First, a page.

Public Safety Canada commissioned a poll intended to manufacture low support for “defunding the police” among Canadians, documents obtained by The Breach reveal.
The department, headed up by former Toronto police chief Bill Blair, paid Environics research firm to conduct the poll in the fall of 2020, in the wake of historic Black Lives Matter protests that elevated the demand of defunding the police into mainstream discussions.
According to government documents obtained through access-to-information requests, several poll questions relating to police were vetted by the department’s “policing partners,” including the RCMP.
Correspondence between department officials and Environics show the government succeeded in introducing pro-police bias into questions or scrapping ones they found unsympathetic.
Coming on the heels of an earlier IPSOS poll in 2020 that made waves for showing that a majority of Canadians support defunding the police, including overwhelming majorities of young people, the department’s exercise turned out to be a PR success.
The government poll was not immediately released publicly, but was reported on as “confidential” by Ottawa-based Blacklock’s Reporter, which claimed it “found [the] largest number of Canadians want MORE police funding, not less.”
But there was another wrinkle.
Despite having introduced pro-police bias into the questions, the full poll results, which Public Safety Canada quietly posted online a month after the initial coverage, show public support for defunding the police was in fact high and was misrepresented in the media coverage.
The highest number of Canadians—30 percent—supported less funding for the police or abolishing them entirely, while only 28 percent wanted more funding for police, contradicting what was reported by Blacklock’s Reporter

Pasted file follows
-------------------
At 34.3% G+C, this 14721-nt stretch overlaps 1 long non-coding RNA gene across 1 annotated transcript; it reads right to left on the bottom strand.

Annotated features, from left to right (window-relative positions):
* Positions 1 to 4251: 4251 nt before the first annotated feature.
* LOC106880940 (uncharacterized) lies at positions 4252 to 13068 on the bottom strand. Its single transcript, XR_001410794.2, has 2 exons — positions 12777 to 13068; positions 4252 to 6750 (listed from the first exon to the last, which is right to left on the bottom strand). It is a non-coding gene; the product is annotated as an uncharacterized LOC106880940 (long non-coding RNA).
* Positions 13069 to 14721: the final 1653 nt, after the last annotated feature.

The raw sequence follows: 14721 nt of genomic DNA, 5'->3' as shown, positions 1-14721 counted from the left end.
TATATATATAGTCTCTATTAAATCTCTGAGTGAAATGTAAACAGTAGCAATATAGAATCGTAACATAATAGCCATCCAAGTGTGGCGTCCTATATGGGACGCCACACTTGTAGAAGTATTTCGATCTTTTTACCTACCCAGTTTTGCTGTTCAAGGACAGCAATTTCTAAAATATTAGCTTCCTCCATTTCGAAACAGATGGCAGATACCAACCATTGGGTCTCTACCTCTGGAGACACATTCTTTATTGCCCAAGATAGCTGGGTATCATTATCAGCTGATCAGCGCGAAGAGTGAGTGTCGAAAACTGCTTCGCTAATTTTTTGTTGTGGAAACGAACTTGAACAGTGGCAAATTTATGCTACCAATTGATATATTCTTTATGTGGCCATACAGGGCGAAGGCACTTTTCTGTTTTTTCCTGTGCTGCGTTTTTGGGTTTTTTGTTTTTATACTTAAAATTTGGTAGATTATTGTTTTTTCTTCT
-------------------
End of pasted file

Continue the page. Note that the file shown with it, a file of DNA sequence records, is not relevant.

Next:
And while spending on police continues to rise in cities across Canada, a significant number of Canadians—27 percent—supported a budget freeze.
Tari Ajadi, a political scientist and pre-doctoral fellow at Queen’s University who studies policing and who reviewed the documents for The Breach, said the poll was designed to reinforce the status quo.
“The survey reframes the debate about defunding the police as either we can have safety and police, or no police and no safety,” he said. “This ignores the ways communities have been calling for the reinvestment of police funding in services that enhance safety, that provide better safety than the status quo.”
The spectre of public support for defunding the police
As calls for divesting from police and reinvesting in community services spread through North America in the summer of 2020, Minister of Public Safety Bill Blair continued to make statements that policing is necessary for public safety.
A month after the release of a widely-circulated poll by IPSOS showing majority support for defunding the police, officials at his department jumped into action.
They commissioned Environics to run an online poll for $115,000 that would “get a better sense of Canadians’ views on issues related to biases, diversity, and identity in the national security context.”
But the questions crafted by Environics about police defunding would not make it past the department’s police partners.
In an initial draft shared with department officials in the fall of 2020, Environics suggested two questions.
One would ask whether current police expenditures were “too much,” “the right amount,” or “too little.”
Another would ask the level of support or opposition to three scenarios, which included “eliminating the police altogether and find[ing] a new way to address crime and safety.”
These questions echoed the perspective being articulated by the social movement then filling up the streets across Canada: police don’t make us safer or lessen crime, and “a new way” to keep communities secure is possible by defunding police in favour of life-affirming community and mental health services.